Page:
Despite corporations and governments of all shades the world over declaring their intentions to tackle climate change, a recent report to the UN suggests that humanity is woefully underprepared to face the challenge.
Feeling the heat
Carbon dioxide is being added to the atmosphere at a rate one hundred times that of pre-industrial society. Rather than decreasing, CO2 levels began rising again in 2017, ending a trend towards levelling off. The effects are already starting to be felt.
The last three years have been the hottest on record. Extreme weather events leading to droughts, forest fires and flooding are increasingly becoming regular occurrences.
The report estimates that even the target set by The Paris Agreement of limiting the global temperature increase to 1.5°C by the end of the century - although significantly better than 2°C - would still result in devastating consequences.
The World Bank estimates that a global temperature increase of 2°C would have the effect of plunging 100 million more people into poverty every year, with between 100-400 million at risk of hunger, 1-2 billion lacking clean water, and a 30% collapse in crop yields.
Under any scenario, it is suggested that the worst affected will be the world’s least well-off, deepening already existing inequalities.
Under capitalism, so-called ‘developing’ countries will bear 75-80% of the cost of climate change. Not only are they geographically the most at risk, but - due to centuries of imperialist plundering - they also lack the level of economic development to mitigate its effects.
Denial and inaction
The report condemns the actions of state bureaucrats as sorely lacking. “Sombre speeches by government officials at regular conferences are not leading to meaningful action.”
Rather than take serious measures to prevent further emissions, private fossil fuel companies are massively subsidised to the tune of $5.2 trillion per year. This is the equivalent of 6.3% of global GDP.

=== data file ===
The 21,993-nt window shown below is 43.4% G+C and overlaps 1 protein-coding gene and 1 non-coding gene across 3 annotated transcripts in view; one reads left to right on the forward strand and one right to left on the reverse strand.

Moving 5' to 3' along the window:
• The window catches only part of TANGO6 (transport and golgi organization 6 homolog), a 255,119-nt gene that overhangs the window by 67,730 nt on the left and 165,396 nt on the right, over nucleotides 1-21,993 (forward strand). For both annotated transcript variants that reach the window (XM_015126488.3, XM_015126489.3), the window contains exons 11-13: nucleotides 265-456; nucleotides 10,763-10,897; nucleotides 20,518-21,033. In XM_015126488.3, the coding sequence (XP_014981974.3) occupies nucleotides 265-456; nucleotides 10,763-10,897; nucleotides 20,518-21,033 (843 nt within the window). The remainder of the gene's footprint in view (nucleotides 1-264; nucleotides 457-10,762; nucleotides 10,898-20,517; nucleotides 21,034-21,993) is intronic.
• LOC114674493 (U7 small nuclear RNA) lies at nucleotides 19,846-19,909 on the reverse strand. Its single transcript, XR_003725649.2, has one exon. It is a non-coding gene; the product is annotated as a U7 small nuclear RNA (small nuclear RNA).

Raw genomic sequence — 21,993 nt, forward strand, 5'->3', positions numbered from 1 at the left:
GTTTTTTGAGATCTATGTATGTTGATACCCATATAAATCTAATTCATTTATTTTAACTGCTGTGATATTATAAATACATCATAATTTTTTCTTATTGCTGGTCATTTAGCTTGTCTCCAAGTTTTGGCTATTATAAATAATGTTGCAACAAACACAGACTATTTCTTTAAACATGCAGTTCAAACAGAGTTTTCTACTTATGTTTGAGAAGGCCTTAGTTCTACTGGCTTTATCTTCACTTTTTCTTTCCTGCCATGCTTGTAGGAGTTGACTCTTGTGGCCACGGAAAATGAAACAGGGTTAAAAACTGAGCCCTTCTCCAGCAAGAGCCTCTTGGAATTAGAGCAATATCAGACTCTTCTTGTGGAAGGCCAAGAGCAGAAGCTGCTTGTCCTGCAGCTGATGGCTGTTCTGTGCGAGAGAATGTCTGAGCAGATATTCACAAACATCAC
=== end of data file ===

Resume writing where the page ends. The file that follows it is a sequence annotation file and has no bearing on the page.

Fossil fuel bosses and their political representatives have known about the dangers of climate change for decades. Yet they have chosen to spend their time and resources spreading denial propaganda and preventing the development of alternative energy sources. All the while they attempt to insulate themselves from the worst effects of the mess they have made.
The report rightly lays the blame for the current situation at the feet of the private sector, correctly concluding that “climate change is a market failure”.
Although not addressed directly by the UN report, it is clear that capitalism has created the conditions for a disaster of biblical proportions. It has set into motion processes that it cannot undo:
“An over-reliance on the private sector could lead to a climate apartheid scenario in which the wealthy pay to escape overheating, hunger, and conflict, while the rest of the world is left to suffer.”
Yet no real solutions are presented to us, other than creating a “robust safety net” for the poor, and talk of a “well managed transition to a green economy”, without explaining how this is to be achieved.
The balance of forces laid out in the report provide no real basis for such a transition, when the levers of the economy are in the hands of parasites and profiteers.
What is required is a rational planning of the economy, breaking with the anarchic market system of production for profit. The energy companies, as well as the banks and other key levers of the economy, must be nationalised and placed under democratic workers’ control.
Only under a socialist economic plan can production be made to serve the interests of the many and not the few.
It is the working class that stands to suffer most from capitalism’s destruction of the environment. But organised and mobilised, the working class also has the power to stop this.